Fast forward to a Days of the Dead convention a few months later. Steve Cardenas was coming. I have no idea why he comes to zombie/horror conventions but let’s not get hung up on details. I’d been in training all day and was still in BDU’s. I snagged the helmet, on a rainy day, and did everything in my power to keep it dry. I rolled up in a marked car, got out with a helmet to MANY stares, and had to get in past the gawking smokers crowding the door. I bee lined for Cardenas table expecting a long line. I guess I was early and got to walk right up. I’m a 32 year old man looking at one of his childhood heroes. I didn’t have any kids with me. God, I must’ve looked like a weirdo. So, I made sure to tell him, “I’m totally not a weirdo.” Which is exactly what a weirdo WOULD say. He eased my worries by telling me how he was the same way recently meeting Ralph Maccio. Anywho, he signed my helmet, let me take a picture with him, and I was on my way.

I’m torn now between keeping the helmet with just the Jason and Rocky sigs or getting more rangers signed on the red helmet. Such a nerd dilemma. If you ever get a chance to meet Steve Cardenas or Austin St John, do it. They’re were both great to meet and didn’t disappoint at all.

*”Whats That? Wednesday” will be a weekly blog post where I write about things I display in my office that people often point at and ask, you guessed it, “What’s that?”

Always Growing, Jones Loflin

Always Growing—How to Be a Strong Leader in Any Season

Jones Loflin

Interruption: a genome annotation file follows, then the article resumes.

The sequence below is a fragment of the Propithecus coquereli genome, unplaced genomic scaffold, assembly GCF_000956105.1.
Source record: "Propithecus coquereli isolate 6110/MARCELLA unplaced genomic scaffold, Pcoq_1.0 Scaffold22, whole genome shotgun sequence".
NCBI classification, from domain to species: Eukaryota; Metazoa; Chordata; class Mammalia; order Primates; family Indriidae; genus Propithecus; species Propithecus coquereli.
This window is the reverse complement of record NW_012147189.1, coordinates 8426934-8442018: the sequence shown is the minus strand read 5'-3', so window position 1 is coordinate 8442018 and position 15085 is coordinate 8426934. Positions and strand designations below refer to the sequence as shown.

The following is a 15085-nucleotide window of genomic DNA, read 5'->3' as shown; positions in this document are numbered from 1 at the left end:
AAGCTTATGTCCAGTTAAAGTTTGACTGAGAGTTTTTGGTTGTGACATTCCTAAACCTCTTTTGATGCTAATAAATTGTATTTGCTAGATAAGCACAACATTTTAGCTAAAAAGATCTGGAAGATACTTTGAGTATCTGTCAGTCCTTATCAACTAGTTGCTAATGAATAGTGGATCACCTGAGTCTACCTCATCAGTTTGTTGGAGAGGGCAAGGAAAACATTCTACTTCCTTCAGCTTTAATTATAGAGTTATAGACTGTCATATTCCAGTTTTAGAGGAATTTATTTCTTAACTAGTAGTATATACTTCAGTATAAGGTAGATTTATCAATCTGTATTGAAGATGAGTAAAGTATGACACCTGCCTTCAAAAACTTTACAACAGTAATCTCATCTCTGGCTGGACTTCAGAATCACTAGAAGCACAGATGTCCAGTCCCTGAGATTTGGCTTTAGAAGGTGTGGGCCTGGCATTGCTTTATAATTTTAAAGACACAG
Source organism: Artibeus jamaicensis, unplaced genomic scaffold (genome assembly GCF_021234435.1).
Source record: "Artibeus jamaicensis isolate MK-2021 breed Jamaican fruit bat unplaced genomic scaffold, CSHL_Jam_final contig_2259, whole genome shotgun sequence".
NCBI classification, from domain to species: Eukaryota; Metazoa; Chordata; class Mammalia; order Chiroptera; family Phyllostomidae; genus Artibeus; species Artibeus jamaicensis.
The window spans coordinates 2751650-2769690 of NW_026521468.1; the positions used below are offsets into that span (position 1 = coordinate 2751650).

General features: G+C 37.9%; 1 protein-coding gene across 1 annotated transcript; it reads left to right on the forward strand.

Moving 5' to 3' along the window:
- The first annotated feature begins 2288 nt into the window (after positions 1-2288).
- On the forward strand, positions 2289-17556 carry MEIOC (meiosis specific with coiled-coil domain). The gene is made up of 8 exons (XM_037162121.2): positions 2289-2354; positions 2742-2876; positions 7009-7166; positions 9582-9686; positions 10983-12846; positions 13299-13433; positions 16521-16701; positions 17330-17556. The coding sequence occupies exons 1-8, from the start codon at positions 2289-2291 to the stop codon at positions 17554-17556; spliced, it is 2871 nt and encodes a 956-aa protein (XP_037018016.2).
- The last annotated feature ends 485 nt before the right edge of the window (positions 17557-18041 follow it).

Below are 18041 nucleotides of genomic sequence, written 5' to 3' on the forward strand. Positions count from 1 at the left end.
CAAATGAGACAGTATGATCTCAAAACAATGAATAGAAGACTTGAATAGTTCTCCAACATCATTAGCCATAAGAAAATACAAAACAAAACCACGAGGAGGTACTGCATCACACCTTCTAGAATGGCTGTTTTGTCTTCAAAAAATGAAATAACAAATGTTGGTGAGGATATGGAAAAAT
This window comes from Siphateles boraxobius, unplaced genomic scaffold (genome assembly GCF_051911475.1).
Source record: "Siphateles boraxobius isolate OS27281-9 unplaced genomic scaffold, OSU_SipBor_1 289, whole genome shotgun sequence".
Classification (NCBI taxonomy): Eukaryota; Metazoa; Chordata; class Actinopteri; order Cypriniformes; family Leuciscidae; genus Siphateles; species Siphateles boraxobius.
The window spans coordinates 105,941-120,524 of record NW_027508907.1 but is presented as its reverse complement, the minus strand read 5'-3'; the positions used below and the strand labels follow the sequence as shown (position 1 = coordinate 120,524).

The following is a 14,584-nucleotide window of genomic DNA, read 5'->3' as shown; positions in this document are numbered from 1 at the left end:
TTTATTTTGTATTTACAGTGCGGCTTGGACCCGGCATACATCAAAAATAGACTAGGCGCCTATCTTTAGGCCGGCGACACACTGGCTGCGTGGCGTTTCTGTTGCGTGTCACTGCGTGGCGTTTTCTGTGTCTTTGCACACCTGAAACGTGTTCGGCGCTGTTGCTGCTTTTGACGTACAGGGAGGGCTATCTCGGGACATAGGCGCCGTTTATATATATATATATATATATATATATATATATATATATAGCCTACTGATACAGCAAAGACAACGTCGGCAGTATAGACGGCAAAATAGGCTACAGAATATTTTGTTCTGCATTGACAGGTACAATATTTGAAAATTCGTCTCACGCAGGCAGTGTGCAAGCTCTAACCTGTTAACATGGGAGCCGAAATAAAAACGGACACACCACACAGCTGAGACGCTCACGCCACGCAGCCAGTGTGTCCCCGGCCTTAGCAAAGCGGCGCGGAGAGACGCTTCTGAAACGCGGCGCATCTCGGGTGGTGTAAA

As any cop will tell you, we assume a leadership role the day we hit the road. I spent too long assuming I would pick it all up as I went along. Turns out there is a whole world of leadership resources out there. In the past 2 years, I have been picking up a ton of books on leadership, and this past Christmas, my future in-laws were kind enough to indulge my reading habits. I received a book called Always Growing- How to be a Strong Leader in Any Season. It’s a fictional account of “David” accepting a leadership role at his company. Facing challenges with his new team, he turns to his sister, “Kelly,” who runs a successful orchard. What follows are a multitude of conversations between David and Kelly and David and his team mates. Kelly gives valuable lessons to David about agriculture that David metaphorically applies to the business world. It’s cheesy and very eye-roll inducing at times, but I’ll be damned if a lot of it didn’t make sense. Broken down into 4 parts: Grow, Cultivate, Prune, and Harvest; David learns lessons along the way to make his team as successful as possible. He “Grows” the team by making a plan, figuring out what his team needs to implement the plan, and providing the right environment to promote growth. He “Cultivates” his team by staying involved in the plan and ensuring nothing interferes with the growth. He “Prunes” his team helping them cut out things that might not contribute the most to their growth. Finally, he “Harvests.” The “Harvest” is the reaping of the rewards and celebrating the results.